A smooth and ultimately redemptive Christian historical tale.



An injured English nobleman assumes a new identity under the care of a ministering angel.

Celich’s richly atmospheric debut novel opens in the early 1800s with a funeral: The third earl of Hartwell has suddenly died, and one of those standing in the rain as he’s installed in the family vault is his heir, William Devreaux. William’s sadness is compounded by two things: First, he seethes with the knowledge that his father scorned his wastrel gambler’s life in London. And second, he’s tense with guilt because his father almost certainly caught his fatal illness from his visiting son. The combination makes inheriting Ashbourne Park a nightmare that the young fourth earl is desperate to escape. But when he and his horse are caught in a storm and accidentally ride off a cliff, William is badly injured. He wakes up in a strange place, being watched over by a group of concerned, kindly strangers in a Staffordshire village. The band is led by a compassionate young woman named Charissa Armitage, who initially infuriates William by praying devoutly for his full recovery. His leg injury is severe enough to keep him bedridden for weeks as the unexpected guest of the religious woman, her aunt, and Sir Godfrey Scrivener, the owner of the estate, who has every intention of making Charissa his wife. Confronted with this world so different from both the one back at Ashbourne and the one he left behind in London, William suddenly yearns for a new start, deciding to concoct a false name and background. Celich skillfully draws out the story of William’s coming to a new understanding of himself—and his growing attraction to Charissa’s simple faith. The novel’s Christian undertones are subtly done, and the author does a wonderfully accomplished job of incorporating her research about the Regency era without ever making it heavy-handed. Her concentration is far more weighted toward the sparring personalities of her main characters, who are very convincingly sketched. Readers of Regency romances should find a welcoming world in these pages and hope Celich writes another novel soon.

A smooth and ultimately redemptive Christian historical tale.

Pub Date: Dec. 5, 2017

ISBN: 978-1-973600-82-4

Page Count: 282

Publisher: Westbow Press

Review Posted Online: March 5, 2018

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The writing is merely serviceable, and one can’t help but wish the author had found a way to present her material as...

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An unlikely love story set amid the horrors of a Nazi death camp.

Based on real people and events, this debut novel follows Lale Sokolov, a young Slovakian Jew sent to Auschwitz in 1942. There, he assumes the heinous task of tattooing incoming Jewish prisoners with the dehumanizing numbers their SS captors use to identify them. When the Tätowierer, as he is called, meets fellow prisoner Gita Furman, 17, he is immediately smitten. Eventually, the attraction becomes mutual. Lale proves himself an operator, at once cagey and courageous: As the Tätowierer, he is granted special privileges and manages to smuggle food to starving prisoners. Through female prisoners who catalog the belongings confiscated from fellow inmates, Lale gains access to jewels, which he trades to a pair of local villagers for chocolate, medicine, and other items. Meanwhile, despite overwhelming odds, Lale and Gita are able to meet privately from time to time and become lovers. In 1944, just ahead of the arrival of Russian troops, Lale and Gita separately leave the concentration camp and experience harrowingly close calls. Suffice it to say they both survive. To her credit, the author doesn’t flinch from describing the depravity of the SS in Auschwitz and the unimaginable suffering of their victims—no gauzy evasions here, as in Boy in the Striped Pajamas. She also manages to raise, if not really explore, some trickier issues—the guilt of those Jews, like the tattooist, who survived by doing the Nazis’ bidding, in a sense betraying their fellow Jews; and the complicity of those non-Jews, like the Slovaks in Lale’s hometown, who failed to come to the aid of their beleaguered countrymen.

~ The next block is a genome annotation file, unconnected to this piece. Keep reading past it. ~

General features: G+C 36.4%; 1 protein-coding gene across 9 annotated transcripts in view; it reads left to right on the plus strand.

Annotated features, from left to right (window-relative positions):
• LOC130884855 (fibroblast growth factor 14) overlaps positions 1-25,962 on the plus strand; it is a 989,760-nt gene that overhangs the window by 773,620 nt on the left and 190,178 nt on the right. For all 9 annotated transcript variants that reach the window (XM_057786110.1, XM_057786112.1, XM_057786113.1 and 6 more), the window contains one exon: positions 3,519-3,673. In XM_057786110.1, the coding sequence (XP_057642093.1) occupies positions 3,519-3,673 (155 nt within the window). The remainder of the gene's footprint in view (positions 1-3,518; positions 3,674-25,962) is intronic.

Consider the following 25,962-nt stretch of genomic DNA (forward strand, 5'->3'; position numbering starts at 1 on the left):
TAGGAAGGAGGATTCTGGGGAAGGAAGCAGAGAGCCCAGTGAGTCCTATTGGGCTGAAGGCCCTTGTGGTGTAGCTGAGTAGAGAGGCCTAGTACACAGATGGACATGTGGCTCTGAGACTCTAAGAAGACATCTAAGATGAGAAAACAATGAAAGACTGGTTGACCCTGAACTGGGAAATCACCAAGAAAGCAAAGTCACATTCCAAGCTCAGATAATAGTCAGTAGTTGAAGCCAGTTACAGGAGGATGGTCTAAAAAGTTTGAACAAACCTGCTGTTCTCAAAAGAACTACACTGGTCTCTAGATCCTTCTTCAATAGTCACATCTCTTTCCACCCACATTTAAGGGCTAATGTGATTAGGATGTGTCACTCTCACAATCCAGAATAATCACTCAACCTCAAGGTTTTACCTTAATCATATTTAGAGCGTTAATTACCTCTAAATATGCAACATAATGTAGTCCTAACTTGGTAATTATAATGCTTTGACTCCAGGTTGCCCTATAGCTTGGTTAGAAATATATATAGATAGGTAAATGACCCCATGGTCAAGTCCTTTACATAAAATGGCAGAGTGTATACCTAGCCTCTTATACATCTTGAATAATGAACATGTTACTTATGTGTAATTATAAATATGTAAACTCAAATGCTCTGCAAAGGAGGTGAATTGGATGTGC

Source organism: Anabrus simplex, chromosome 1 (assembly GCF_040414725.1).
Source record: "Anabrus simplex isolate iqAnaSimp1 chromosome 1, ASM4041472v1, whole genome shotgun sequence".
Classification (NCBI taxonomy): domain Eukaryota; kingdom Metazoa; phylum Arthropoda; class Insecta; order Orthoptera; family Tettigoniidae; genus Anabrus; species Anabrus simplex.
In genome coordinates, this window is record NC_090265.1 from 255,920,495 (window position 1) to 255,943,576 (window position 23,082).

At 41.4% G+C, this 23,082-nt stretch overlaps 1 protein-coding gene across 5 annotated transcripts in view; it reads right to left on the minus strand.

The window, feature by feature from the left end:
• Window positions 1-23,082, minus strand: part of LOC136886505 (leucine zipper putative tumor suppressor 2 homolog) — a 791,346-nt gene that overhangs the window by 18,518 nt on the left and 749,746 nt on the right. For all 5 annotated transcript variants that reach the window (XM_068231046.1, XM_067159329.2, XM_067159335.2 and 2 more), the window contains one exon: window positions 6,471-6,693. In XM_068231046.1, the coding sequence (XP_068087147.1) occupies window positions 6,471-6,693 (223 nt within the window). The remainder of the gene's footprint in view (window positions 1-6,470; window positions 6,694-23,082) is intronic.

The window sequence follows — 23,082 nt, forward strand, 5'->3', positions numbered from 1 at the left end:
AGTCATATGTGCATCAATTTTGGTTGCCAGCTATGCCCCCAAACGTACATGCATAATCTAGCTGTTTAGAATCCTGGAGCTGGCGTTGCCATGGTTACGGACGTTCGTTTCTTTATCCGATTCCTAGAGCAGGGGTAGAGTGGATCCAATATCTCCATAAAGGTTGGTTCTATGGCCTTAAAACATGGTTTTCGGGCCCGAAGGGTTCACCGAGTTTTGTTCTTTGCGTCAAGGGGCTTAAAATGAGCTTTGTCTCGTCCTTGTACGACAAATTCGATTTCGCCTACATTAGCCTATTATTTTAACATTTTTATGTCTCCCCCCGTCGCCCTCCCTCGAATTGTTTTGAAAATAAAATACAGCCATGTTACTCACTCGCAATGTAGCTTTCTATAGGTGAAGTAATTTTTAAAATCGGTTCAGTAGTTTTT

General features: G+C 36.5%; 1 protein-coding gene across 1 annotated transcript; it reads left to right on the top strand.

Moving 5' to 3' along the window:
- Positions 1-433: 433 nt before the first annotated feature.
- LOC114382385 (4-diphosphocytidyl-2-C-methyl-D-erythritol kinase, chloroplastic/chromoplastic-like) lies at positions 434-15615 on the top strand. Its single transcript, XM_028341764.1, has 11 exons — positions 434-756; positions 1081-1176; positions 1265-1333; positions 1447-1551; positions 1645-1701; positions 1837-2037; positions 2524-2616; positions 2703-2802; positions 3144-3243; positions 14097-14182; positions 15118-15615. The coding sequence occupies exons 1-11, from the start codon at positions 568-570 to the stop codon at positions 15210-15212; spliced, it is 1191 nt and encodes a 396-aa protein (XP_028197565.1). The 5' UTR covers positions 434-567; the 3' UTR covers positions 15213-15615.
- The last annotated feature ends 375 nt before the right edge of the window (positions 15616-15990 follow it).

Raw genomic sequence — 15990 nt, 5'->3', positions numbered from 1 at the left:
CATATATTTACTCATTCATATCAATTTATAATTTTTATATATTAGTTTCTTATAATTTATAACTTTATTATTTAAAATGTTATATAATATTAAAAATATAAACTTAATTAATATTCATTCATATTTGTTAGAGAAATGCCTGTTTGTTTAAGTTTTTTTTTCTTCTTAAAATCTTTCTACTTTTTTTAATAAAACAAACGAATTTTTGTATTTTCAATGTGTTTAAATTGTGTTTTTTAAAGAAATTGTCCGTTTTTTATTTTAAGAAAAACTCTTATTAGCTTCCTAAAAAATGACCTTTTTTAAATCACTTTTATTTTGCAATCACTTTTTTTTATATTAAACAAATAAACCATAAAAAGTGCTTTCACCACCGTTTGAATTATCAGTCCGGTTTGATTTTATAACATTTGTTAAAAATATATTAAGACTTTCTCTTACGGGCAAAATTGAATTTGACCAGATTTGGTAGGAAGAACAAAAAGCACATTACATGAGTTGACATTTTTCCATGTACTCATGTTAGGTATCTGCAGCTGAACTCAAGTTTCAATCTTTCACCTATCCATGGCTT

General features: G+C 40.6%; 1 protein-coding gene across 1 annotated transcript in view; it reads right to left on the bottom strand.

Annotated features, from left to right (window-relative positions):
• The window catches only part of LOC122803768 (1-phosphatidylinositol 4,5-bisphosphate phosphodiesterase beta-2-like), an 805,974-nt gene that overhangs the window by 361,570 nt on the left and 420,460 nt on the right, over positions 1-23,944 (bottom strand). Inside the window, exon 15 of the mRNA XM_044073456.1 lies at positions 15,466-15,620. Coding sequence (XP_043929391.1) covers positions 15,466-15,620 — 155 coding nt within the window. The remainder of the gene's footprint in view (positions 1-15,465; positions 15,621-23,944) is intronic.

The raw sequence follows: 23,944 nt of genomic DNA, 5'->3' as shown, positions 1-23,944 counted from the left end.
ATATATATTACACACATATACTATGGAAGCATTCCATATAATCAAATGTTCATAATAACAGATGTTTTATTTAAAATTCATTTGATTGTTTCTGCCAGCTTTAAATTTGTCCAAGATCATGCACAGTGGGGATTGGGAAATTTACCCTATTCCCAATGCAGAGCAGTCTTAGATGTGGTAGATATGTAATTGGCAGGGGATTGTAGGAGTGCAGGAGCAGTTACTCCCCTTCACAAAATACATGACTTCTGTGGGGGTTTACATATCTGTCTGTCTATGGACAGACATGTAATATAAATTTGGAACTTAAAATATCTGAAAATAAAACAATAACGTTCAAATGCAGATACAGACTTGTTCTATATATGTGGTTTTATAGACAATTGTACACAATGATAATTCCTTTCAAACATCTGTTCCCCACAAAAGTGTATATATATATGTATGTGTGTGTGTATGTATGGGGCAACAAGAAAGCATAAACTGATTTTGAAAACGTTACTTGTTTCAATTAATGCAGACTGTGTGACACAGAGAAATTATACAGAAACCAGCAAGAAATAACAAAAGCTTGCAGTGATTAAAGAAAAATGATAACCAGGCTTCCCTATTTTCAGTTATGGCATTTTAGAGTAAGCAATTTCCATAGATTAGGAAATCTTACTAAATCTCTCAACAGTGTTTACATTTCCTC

The writing is merely serviceable, and one can’t help but wish the author had found a way to present her material as nonfiction. Still, this is a powerful, gut-wrenching tale that is hard to shake off.

Pub Date: Sept. 4, 2018

ISBN: 978-0-06-279715-5

Page Count: 272

Publisher: Harper/HarperCollins

Review Posted Online: July 17, 2018

Kirkus Reviews Issue: Aug. 1, 2018

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These letters from some important executive Down Below, to one of the junior devils here on earth, whose job is to corrupt mortals, are witty and written in a breezy style seldom found in religious literature. The author quotes Luther, who said: "The best way to drive out the devil, if he will not yield to texts of Scripture, is to jeer and flout him, for he cannot bear scorn." This the author does most successfully, for by presenting some of our modern and not-so-modern beliefs as emanating from the devil's headquarters, he succeeds in making his reader feel like an ass for ever having believed in such ideas. This kind of presentation gives the author a tremendous advantage over the reader, however, for the more timid reader may feel a sense of guilt after putting down this book. It is a clever book, and for the clever reader, rather than the too-earnest soul.

Pub Date: Jan. 1, 1942

ISBN: 0060652934

Page Count: 53

Publisher: Macmillan

Review Posted Online: Oct. 17, 2011

Kirkus Reviews Issue: June 15, 1943

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